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Bonnie Raitt’s Blues

on November 9, 2015 No comments

Bonnie Raitt’s 66th birthday was yesterday. The singer-guitarist (she qualifies as bandleader, songwriter and activist, too) was born in Burbank, CA on November 8, 1949, the daughter of the late Broadway actor John Raitt, whose major credits included Oklahoma, The Pajama Game, and Carousel. Wikipedia’s entry on Papa John (“He set the standard for virile, handsome, strong-voiced leading men during the golden age of the Broadway musical”) gives a likely hint as to why Bonnie was so at home hanging with and learning from many of the hyper-masculine leading men of blues in the sixties.

Her background (WASP, upstate New York Quaker summer camp and boarding school, Radcliffe) suggested a quite different direction in life than female blues-rock icon, and that’s an understatement, for there were very few white women immersing themselves in blues culture in the sixties, and even fewer actual musicians among them to serve as role models.

Bonnie’s immediate predecessors included Nancy Harrow, Judy Roderick, Maria Muldaur, and Tracy Nelson, each of whom tended toward the Classic blues of Bessie Smith, Ida Cox, and Chippie Hill; it was Raitt alone who broke new ground in developing an identity and mastery of guitar-driven Delta blues.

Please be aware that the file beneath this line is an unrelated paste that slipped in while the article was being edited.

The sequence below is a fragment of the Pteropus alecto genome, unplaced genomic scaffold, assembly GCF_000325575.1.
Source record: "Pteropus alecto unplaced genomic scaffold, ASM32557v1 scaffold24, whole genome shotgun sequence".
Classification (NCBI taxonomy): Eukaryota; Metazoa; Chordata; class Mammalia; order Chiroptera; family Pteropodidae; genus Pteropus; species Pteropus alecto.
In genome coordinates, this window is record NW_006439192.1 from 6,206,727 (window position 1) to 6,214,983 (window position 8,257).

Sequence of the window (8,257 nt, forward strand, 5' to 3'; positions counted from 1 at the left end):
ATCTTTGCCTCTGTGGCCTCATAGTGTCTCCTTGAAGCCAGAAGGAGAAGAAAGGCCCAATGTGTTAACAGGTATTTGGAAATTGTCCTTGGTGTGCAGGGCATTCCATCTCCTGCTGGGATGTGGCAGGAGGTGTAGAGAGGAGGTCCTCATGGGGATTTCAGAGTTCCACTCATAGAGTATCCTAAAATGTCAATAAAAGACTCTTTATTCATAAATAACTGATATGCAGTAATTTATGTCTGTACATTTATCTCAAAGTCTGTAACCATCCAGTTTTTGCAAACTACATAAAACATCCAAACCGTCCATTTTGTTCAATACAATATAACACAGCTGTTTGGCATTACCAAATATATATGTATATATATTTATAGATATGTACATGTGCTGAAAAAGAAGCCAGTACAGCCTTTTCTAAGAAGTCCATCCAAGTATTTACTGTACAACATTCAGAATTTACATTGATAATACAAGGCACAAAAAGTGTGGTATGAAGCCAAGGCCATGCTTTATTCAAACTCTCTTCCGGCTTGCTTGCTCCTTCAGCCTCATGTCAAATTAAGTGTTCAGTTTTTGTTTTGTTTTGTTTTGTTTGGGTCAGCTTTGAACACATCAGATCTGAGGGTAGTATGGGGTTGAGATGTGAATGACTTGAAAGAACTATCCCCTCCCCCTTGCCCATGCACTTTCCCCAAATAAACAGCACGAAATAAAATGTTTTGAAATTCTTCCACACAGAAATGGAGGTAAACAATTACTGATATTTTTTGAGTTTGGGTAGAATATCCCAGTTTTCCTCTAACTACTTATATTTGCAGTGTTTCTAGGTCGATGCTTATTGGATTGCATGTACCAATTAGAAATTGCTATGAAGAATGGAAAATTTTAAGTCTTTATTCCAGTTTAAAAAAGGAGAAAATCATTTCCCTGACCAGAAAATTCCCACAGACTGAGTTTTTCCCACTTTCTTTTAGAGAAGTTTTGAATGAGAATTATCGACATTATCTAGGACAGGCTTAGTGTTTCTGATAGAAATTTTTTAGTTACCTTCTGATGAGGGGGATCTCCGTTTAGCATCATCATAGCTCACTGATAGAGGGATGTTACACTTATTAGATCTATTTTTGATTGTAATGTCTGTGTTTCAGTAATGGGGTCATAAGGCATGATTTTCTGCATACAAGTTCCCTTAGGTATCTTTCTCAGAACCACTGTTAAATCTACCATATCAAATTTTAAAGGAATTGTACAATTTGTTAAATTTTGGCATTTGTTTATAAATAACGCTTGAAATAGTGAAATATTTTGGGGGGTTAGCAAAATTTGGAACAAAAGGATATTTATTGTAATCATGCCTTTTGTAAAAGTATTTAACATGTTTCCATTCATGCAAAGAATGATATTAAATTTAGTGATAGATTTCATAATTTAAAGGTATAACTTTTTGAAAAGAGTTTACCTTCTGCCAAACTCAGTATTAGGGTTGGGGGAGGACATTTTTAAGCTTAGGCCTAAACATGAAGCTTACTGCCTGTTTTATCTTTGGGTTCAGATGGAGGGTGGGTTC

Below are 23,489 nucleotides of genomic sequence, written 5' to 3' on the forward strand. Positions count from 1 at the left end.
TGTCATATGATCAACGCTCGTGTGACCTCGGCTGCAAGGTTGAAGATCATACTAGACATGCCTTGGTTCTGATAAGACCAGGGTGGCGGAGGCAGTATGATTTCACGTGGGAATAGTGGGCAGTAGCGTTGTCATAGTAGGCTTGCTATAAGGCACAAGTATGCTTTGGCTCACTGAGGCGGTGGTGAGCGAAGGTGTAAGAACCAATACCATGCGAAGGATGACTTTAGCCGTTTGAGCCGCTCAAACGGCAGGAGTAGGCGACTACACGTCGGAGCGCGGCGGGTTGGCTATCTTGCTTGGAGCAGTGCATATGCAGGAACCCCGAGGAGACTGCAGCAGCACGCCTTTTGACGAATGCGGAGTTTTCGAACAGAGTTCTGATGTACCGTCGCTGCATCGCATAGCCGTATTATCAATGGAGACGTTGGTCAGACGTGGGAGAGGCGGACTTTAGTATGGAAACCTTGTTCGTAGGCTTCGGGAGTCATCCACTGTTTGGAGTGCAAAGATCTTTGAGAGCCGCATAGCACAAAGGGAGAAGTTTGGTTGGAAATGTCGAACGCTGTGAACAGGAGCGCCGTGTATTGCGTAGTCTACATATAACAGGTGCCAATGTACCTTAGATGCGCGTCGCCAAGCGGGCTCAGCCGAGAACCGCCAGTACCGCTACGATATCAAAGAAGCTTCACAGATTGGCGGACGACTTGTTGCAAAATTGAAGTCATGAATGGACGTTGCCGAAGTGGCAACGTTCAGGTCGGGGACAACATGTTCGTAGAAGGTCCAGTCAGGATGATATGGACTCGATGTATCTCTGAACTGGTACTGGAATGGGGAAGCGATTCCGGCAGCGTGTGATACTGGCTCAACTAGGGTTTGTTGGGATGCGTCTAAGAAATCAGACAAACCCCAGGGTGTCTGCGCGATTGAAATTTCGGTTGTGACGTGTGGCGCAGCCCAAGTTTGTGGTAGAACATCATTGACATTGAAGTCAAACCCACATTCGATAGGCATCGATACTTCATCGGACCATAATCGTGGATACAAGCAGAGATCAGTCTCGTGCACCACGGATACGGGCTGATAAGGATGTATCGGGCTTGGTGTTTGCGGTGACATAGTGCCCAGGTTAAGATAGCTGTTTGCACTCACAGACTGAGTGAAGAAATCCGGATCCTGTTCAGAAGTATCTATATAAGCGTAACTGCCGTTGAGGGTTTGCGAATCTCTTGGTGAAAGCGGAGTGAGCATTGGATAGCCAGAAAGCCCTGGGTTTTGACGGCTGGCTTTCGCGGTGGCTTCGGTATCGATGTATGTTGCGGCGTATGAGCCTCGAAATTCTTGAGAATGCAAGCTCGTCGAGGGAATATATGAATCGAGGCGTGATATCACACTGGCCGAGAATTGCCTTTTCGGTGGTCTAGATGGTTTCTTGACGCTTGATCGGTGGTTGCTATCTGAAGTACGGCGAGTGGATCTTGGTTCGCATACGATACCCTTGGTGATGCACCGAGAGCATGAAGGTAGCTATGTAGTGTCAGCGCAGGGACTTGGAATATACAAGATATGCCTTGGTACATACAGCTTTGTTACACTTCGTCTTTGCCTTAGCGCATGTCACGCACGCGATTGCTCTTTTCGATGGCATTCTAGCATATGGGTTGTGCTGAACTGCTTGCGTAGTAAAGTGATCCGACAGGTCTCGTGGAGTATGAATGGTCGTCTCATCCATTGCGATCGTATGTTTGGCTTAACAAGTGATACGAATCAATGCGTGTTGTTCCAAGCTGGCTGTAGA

Bonnie Raitt, Maria Muldaur, Linda Ronstadt, Santa Monica, 1974 © Henry Dilitz

Bonnie Raitt, Maria Muldaur, Linda Ronstadt, Santa Monica, 1974 © Henry Dilitz

Bonnie’s early models were Odetta and Joan Baez. In Baby Let Me Follow You Down, The Illustrated Story of the Cambridge Folk Years (which I quote throughout this piece), she said she “learned to play guitar” off an Odetta album that she first heard at Camp Regis in 1959. “Then I heard Joan Baez and fell in love. I wanted to pierce my ears and grow thin cheekbones.”
Next came the Elektra album Blues at Newport ’63. There she heard Mississippi John Hurt, Sonny Terry & Brownie McGhee, Rev. Gary Davis, John Lee Hooker, and John Hammond, Jr. It drew her in and made her eager to attend the following summer’s Newport Folk Festival, but at 15, her elders deemed her “too young.”
From the album, John Hurt’s “Candy Man” was especially appealing. “When I heard that, I went, ‘I don’t know what that stuff is, but this guy is so cute, his voice is so cute, and his guitar is so pretty.’ I just had to learn about it.”

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